Joe’s Journal: The Next Generation’s Mountain of Debt

Posted on Jan 22, 2013 | 4 Comments

In the developed countries, the dominant factor in the next society will be something to which most people are only just beginning to pay attention: the rapid growth of the older population and the rapid shrinking of the younger generation. The shrinking of the younger population will cause an even greater upheaval than the growing number of older people, if only because nothing like this has happened since the dying centuries of the Roman Empire.

—Peter F. Drucker

The United States has had a long history of passing on a brighter future to our children and grandchildren. But we are now rapidly passing on enormous debt to the Millennial generation in this country, which is unfair.

The political realities are such that the older generation is either unable or unwilling to help fight the war on entitlements—Social Security and Medicare—and prevent the wave of debt we’re leaving behind. We seem to be in denial and are not paying attention to what is happening to the nanny states of Europe.

Only the most productive European nations— Germany, Switzerland and the Scandinavian countries—are able to come close to supporting their social welfare benefits for retirees.

Sadly, the mountain of debt we’ve created for future generations, with attempts to keep bolstering programs for retirees, is only part of the story. It also has become very difficult for many college graduates today to find suitable employment, and they as a group are carrying the biggest student loan burden of all time.

I borrowed $500 for my undergraduate room and board. Today, carrying a debt burden in the $75,000 to $100,000 range is not uncommon. And in the professions requiring advanced degrees, it is even worse.

Who is speaking out for the younger generation? Where is the political will aimed at relieving this pressure? Certainly younger people are beneficiaries of what previous generations have made available, but they are also paying a heavy price.

It seems inevitable that these mounting tensions will be produce the “upheaval” that Peter Drucker predicted in his book The Unseen Revolution. Perhaps we will see continued public outcry—or even a new political party take root.

—Joe Maciariello

4 Comments

  1. Marion E. Houser III
    January 23, 2013

    none of this is surpring when “the best way to destroy the capitalist system was to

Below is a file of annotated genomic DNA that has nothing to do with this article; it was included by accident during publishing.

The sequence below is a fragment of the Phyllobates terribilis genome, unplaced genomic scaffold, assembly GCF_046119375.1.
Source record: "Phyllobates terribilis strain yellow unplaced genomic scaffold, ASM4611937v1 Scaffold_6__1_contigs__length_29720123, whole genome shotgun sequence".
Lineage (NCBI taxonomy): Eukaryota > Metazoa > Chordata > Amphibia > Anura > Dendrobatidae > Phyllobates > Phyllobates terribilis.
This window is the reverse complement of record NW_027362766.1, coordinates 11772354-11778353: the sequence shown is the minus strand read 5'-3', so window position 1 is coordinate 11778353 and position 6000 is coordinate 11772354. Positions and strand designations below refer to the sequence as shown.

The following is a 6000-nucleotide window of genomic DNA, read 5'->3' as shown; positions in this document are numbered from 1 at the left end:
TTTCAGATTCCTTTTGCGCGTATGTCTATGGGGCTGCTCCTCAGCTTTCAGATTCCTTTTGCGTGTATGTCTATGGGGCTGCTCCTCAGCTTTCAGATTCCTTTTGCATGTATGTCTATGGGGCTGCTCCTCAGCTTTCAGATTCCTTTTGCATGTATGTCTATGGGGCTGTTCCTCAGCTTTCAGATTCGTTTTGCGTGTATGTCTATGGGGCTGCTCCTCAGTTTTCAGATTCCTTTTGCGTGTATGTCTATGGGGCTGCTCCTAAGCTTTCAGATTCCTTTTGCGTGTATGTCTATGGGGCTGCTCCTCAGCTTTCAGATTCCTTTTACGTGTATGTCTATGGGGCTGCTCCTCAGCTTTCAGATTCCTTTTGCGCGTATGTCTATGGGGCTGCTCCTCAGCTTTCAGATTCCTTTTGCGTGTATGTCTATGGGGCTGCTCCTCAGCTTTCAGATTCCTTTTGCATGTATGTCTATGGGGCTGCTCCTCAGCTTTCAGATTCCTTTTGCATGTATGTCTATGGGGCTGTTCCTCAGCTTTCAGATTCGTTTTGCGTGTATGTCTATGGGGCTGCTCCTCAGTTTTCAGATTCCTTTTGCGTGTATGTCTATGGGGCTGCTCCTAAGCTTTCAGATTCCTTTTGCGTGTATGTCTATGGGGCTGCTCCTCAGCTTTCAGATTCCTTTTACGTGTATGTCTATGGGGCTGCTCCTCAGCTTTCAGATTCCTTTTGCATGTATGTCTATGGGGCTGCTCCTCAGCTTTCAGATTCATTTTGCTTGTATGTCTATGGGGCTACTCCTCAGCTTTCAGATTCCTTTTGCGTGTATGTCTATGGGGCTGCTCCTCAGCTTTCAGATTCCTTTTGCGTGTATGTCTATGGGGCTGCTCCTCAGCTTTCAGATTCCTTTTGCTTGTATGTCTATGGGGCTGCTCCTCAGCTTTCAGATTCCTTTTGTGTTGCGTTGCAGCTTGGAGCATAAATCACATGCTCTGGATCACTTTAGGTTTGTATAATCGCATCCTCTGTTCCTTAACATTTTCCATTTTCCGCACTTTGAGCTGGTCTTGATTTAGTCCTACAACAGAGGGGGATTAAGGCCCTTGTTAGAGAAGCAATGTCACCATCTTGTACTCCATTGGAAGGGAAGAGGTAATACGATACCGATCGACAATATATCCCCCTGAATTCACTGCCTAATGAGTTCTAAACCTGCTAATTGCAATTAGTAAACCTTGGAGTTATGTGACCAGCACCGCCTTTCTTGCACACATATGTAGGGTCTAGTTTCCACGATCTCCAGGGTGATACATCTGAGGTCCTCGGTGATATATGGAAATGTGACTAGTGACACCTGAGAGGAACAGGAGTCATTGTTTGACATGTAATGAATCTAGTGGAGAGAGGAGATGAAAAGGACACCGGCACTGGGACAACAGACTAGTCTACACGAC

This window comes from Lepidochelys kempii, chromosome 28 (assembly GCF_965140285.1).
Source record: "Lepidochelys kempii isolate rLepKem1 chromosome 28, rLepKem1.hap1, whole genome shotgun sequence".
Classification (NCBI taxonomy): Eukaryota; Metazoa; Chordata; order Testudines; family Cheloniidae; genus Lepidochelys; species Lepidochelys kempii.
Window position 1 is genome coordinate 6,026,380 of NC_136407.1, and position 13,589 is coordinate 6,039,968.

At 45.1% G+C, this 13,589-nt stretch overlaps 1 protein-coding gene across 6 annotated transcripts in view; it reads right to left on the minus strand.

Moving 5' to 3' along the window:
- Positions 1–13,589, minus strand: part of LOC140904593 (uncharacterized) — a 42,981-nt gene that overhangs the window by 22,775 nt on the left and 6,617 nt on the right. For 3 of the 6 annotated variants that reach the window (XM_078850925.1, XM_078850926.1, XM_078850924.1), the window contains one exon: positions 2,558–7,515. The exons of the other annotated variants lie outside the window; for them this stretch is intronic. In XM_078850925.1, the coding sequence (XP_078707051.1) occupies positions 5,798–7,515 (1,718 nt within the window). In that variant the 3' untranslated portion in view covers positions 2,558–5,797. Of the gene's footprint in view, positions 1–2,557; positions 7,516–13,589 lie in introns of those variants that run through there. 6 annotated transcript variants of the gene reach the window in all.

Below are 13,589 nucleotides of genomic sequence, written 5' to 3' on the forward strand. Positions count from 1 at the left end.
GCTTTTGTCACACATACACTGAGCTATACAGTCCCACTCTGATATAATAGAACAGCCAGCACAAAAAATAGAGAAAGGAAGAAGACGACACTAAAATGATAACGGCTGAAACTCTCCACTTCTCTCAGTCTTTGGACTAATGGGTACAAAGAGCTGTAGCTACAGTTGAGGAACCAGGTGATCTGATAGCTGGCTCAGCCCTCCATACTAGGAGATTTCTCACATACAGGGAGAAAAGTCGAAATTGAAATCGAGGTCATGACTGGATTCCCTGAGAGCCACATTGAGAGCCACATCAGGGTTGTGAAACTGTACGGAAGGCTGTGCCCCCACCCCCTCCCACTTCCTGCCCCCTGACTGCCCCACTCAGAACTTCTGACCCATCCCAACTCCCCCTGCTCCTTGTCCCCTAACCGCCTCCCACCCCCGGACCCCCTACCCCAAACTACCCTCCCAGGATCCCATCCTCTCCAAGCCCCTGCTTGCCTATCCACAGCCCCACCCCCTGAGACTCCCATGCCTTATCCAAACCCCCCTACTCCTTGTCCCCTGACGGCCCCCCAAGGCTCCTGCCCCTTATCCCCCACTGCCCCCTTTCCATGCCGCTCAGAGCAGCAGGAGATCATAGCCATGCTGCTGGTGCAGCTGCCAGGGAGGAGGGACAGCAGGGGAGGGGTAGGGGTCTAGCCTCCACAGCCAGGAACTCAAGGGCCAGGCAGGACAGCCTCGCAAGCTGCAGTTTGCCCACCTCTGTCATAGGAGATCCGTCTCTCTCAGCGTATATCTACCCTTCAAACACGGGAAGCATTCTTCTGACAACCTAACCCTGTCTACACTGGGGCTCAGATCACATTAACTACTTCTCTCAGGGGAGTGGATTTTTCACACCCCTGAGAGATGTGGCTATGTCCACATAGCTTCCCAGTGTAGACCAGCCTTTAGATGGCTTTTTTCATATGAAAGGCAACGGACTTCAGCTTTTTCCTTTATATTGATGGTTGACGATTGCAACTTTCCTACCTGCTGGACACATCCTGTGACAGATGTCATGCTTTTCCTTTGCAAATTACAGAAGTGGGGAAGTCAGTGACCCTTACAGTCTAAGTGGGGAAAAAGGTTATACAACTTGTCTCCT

debauch the currency.” which results in “inflation’s potential to destroy the fabric of society.”

    Excerpts from The Economic Consequences of the Peace by John Maynard Keynes, 1919

    see:
    5. Centralization of credit in the hands of the state, by means of a national bank with state capital and an exclusive monopoly. … Karl, Karl Marx.

    note: Moses had 10 big ideas as well. do the juxtaposition and see which ones are more to your liking. just sayin’.

    Reply
  2. Joshua Lee Henry
    January 25, 2013

    A Millennial myself, I appreciate Joe Maciariello’s sage advice as a senior observer of the current economic climate, and how the poor decisions of previous generations will create either an employment crisis or catalyst for education, fiscal, and perhaps even political reform. I do think the public outcry and dissatisfaction will create the need for a new political party to take root. Western society is at a hinge point in history. No one should be surprised by the rapid shifts in social, economic, and even spiritual values our country will make and is making now.

    Reply
  3. Pam Watson
    January 26, 2013

    Rather than attacking successful programs to protect the elderly in their retirement years, why would we not attack a tax system in which hedge fund managers have bullied Congress into taxing their carried interest at 15% while those of us who earn wages pay 30 and 40 and 50 percent (when state taxes are factored in) ? The level of inequality in this country is at historic levels. To use Obama’s idea, when so few are doing so well and so many are barely getting by, something is not going according to plan.

    Reply
  4. Jeffrey Smyth
    January 26, 2013

    Joe, you get what you pay for. Check the tax rates in Scandinavia.

    Reply

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